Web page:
Irish farmers’ parties and land redistribution in the twentieth century
To the extent that land redistribution contributes to large and small farmers seeing themselves as different classes with divergent economic interests, its effects may be highly incapacitating politically, especially if it hinders farmers in constituting themselves as a single political class capable of becoming a coherent force in competitive party politics. Against this backdrop this chapter examines the question of how land redistribution was handled by three farmers’ parties intent on attracting all-farmer support in twentieth-century Ireland. How well each of these parties succeeded in holding a class balance that would simultaneously safeguard security of tenure while tolerating moderate land redistribution is assessed. The degree to which land redistribution contributed to the demise of the three farmers’ parties in question is also considered.
The politics of land reform in twentieth-century Ireland
What Irish state elites in the twentieth century were prepared to concede by way of land reform, the circumstances in which concessions were made and implemented and some of the effects that followed are considered in this chapter. The challenge throughout in this chapter is one of assessing the relative contributions of state elites, political and class forces to what was conceded, implemented and achieved by way of land reform. Popular agitations, under nationalist guidance for the most part, are shown to have been of importance to the timing and content of the land legislation conceded in 1903, 1909, 1923 and 1933. Who won and who lost in the course of twentieth-century Irish land struggles is a topic considered at some length.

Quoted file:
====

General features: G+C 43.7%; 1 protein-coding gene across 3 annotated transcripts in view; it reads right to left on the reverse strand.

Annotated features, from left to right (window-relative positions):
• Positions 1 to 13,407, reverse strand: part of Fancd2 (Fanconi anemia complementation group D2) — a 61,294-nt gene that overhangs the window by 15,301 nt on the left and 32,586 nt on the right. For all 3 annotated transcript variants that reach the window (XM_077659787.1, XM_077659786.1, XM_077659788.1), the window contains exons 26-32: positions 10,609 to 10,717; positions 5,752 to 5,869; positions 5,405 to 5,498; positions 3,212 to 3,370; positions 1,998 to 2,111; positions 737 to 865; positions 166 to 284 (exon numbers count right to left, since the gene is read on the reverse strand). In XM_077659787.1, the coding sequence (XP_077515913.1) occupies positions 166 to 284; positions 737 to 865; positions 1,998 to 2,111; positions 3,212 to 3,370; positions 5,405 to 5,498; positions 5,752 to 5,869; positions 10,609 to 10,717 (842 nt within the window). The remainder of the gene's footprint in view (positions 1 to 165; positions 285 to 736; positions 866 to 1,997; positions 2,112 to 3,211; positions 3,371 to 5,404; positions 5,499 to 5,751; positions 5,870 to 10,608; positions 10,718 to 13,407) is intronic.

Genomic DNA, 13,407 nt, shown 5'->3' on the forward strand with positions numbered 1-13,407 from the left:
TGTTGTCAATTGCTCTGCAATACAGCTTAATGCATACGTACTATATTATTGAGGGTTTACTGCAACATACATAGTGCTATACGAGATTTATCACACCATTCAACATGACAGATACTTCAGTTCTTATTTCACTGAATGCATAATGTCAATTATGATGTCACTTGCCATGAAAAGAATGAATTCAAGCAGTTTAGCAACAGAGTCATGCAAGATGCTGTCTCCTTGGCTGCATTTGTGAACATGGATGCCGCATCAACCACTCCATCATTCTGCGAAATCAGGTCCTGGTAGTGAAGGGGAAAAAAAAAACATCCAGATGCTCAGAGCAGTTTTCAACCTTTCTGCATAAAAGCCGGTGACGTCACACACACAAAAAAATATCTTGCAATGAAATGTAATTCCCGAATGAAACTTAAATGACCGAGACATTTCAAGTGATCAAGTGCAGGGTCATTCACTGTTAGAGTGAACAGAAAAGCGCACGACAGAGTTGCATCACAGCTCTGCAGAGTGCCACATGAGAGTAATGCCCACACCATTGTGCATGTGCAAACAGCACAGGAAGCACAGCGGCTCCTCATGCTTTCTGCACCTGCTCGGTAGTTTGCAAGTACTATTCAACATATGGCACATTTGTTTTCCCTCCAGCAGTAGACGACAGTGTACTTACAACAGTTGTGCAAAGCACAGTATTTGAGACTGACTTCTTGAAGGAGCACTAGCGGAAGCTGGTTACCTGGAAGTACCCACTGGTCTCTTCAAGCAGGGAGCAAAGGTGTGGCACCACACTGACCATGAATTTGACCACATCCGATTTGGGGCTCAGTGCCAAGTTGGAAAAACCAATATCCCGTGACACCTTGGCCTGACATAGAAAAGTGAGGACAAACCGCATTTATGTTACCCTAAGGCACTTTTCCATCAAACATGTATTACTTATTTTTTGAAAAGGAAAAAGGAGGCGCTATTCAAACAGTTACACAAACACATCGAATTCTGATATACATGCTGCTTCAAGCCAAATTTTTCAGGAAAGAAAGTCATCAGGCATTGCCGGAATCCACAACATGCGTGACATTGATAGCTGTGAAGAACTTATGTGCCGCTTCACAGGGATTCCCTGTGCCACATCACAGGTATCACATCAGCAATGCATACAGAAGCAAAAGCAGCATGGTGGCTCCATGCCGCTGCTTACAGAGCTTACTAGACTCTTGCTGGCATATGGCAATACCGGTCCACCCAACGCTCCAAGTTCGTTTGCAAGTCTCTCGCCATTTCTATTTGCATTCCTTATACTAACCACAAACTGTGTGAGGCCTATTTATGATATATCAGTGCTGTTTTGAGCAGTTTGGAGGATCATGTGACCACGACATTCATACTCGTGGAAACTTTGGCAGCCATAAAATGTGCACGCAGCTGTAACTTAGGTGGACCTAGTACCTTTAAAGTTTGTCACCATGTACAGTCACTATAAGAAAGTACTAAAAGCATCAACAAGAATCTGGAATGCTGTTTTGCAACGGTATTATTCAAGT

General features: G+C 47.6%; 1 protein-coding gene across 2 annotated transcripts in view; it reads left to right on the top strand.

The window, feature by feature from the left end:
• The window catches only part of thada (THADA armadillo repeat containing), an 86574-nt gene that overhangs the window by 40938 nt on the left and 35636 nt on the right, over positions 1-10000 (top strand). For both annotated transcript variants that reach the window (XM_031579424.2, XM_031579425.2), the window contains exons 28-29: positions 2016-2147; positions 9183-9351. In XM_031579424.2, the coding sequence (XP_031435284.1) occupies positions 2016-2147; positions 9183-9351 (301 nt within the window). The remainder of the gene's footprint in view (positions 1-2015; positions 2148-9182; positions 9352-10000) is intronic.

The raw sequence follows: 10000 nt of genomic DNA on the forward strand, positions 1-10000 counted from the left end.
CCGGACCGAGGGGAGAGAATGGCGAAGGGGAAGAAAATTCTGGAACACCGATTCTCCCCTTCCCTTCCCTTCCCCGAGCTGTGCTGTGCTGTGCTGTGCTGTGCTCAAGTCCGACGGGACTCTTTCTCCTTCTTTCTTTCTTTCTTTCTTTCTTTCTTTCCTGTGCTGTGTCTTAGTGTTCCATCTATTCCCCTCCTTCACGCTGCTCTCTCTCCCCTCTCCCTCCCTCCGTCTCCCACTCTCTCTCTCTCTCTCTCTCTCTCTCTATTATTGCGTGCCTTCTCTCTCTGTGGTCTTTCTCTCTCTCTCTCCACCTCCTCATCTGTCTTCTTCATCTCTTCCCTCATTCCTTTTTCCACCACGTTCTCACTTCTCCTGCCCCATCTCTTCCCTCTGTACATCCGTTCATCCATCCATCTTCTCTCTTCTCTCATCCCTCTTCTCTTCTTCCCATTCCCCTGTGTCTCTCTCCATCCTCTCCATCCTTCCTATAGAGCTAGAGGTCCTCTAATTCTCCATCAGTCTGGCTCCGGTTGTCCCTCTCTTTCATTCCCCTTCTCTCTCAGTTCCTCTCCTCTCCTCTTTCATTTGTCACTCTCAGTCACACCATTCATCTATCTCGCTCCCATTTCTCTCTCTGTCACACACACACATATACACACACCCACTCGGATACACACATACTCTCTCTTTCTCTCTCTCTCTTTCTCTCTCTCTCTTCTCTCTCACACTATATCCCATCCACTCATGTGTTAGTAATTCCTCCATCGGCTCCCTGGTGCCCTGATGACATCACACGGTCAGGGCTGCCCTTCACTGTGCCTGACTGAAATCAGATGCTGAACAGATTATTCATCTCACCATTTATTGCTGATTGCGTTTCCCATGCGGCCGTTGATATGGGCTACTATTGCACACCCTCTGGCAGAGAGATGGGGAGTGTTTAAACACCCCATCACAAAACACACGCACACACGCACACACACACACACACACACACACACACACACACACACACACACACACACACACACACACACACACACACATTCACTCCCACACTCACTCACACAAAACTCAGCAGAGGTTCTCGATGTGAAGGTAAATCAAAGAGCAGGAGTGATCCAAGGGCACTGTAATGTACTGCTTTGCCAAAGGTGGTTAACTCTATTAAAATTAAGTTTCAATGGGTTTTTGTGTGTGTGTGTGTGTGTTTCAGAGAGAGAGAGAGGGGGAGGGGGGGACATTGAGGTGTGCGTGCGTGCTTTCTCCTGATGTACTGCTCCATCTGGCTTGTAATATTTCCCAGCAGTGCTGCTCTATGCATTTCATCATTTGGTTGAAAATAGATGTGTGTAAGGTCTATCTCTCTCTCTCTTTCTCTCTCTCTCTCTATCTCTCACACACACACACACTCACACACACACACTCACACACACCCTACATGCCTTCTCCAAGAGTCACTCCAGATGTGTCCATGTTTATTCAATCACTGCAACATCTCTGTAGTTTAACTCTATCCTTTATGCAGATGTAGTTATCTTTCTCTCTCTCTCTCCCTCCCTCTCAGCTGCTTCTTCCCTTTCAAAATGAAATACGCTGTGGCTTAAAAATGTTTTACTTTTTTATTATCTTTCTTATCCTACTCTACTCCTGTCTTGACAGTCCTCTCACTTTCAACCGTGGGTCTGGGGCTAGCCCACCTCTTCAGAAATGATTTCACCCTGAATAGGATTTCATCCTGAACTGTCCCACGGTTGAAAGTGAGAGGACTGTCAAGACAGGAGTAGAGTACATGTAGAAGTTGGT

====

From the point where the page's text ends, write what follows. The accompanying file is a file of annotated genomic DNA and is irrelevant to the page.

The question of land in Ireland has long been at the heart of political, social and cultural debates. In eleven essays a group of authors including some of the most influential historians and social scientists of modern Ireland, and up-and-coming scholars, explore Ireland's land questions in the nineteenth and twentieth centuries. The book is divided into three sections, the first of which presents the current state of our understanding of the issue of land in Ireland in two survey essays that cover the nineteenth and twentieth centuries. The book's second section presents a series of reflections in which historians and social scientists look back on how they have approached the topic of land in Ireland in their earlier writings. A third section presents some innovative new research on various aspects of the Irish land question.